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stonecutter 11-19-2013 05:52 AM

Home grown San Marzano Tomatoes
 
I was curious about the results from you members that have used imported Italian seed to grow San Marzanos at home. I am skeptical of using imported seed because the flavor comes from the soil conditions and the water as much as from the type of Tomato...so in my mind if the soil ph and mineral content isn't the same as the soil in the San Marzano valley, then you won't have the same flavor.

Do you feel that the tomatoes you grew tasted like the canned variety from Italy?
Better than?
Any perceivable difference between yours and local SMT's?

TropicalCoasting 11-19-2013 12:54 PM

Re: Home grown San Marzano Tomatoes
 
As good as if not better.
My dad started with imported seeds 30 odd years ago and has been selecting the best fruit to save the seeds from over that time.
His fruit is now a fair bit bigger and tastier and disease resistant and massively suited to his back yard.
I have now started growing his seeds in a totally different climate and will start doing the same selection process.

stonecutter 11-19-2013 01:01 PM

Re: Home grown San Marzano Tomatoes
 
That's cool. I'm not surprised at your results, 30 years of culling the best seeds is quite the feat, and admirable dedication! Any pictures of the fruit?


Specifically, I am wondering about 1-3 year old plants from imported San Marzano tomatoes.

Thanks for the reply.

TropicalCoasting 11-19-2013 05:35 PM

Re: Home grown San Marzano Tomatoes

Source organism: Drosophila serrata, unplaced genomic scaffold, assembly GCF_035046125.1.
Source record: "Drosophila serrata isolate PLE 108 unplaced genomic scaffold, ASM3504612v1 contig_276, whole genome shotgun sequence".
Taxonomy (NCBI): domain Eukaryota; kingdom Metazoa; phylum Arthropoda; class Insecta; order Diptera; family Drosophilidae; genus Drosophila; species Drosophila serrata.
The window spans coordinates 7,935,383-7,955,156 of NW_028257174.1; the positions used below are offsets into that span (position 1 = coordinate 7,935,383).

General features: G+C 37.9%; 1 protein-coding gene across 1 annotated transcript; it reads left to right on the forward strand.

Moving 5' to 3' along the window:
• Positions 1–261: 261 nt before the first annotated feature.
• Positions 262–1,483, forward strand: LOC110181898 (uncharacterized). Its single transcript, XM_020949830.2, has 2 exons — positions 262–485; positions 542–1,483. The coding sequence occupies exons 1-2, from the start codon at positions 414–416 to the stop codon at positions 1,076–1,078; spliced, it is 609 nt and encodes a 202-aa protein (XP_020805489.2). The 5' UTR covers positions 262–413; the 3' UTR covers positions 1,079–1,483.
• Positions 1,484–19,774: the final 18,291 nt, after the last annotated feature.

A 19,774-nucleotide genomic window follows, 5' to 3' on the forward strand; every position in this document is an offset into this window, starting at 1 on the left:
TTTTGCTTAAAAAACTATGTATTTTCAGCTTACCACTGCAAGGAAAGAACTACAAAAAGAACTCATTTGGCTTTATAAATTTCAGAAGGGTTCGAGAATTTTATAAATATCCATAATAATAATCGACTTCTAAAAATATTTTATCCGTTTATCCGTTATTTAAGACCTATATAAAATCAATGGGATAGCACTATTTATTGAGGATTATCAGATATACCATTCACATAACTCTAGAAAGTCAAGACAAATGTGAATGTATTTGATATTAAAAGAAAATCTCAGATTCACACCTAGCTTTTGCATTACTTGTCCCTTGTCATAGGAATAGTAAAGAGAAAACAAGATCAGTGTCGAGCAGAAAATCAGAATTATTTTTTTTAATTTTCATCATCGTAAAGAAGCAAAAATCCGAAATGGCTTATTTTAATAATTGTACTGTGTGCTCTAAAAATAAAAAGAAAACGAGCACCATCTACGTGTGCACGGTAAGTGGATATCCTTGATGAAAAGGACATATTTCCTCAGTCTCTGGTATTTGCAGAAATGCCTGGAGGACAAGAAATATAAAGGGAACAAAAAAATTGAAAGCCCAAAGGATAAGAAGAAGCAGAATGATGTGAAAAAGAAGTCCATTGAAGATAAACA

All I have is a few frozen and jarred ones at the moment and some seed.
The ones at the community garden developed blossom end rot (they were commercial variety bought in as plants by another member)
We have applied heaps of dolomite and see if it sorts itself out.
I will put "my" next crop in after the wet season in March.
My last crop was so prolific I still havent finished them from 2 years ago.

I dont understand the 1-3 year old plant bit?
I grow tomatoes only for a few months then either reseed or use a tip cutting to start another plant.
We get a long growing season in the sub tropics maybe upto 9 to 10 months a year.
In temperate climate its only once a year for 3 months or so .
Relatives in WA (mediteranean climate) could get 2 crops in a year.

With S Ms they fruit in a big hit which is perfect for processing you might get 2 or 3 big hits depending on climate.
I will be visiting dad this year, if we time it right for salsa making I will take some photos and post them or try and get a shot of his plants if Im a bit early.

SMs grow in rich volcanic soil full of minerals in Italy,Im sure they use lots of chemical fertiliser now days to be able to supply world demand.
But the best way to increase your minerals in your soil is apply crushed granite (crusher dust) it doesnt take much and it lasts for generations..... instant man made volcanic ash.

GianniFocaccia 11-19-2013 06:29 PM

Re: Home grown San Marzano Tomatoes
 
I have battled blossom-end rot here in (blazing summer) southern california for years. This last summer was the worst, ruining approximately 80% of my tomatoes (San Marzano, Opalka, generic romas, celebrities, cherry).

A number of college botanical departments attribute blossom-end rot (among other things) to uneven watering, which is a direct contributor to the long-held belief that calcium deficiency causes BER. It is not the absence or shortage of calcium that causes BER, rather it is the lack of calcium transport that is a major contributor.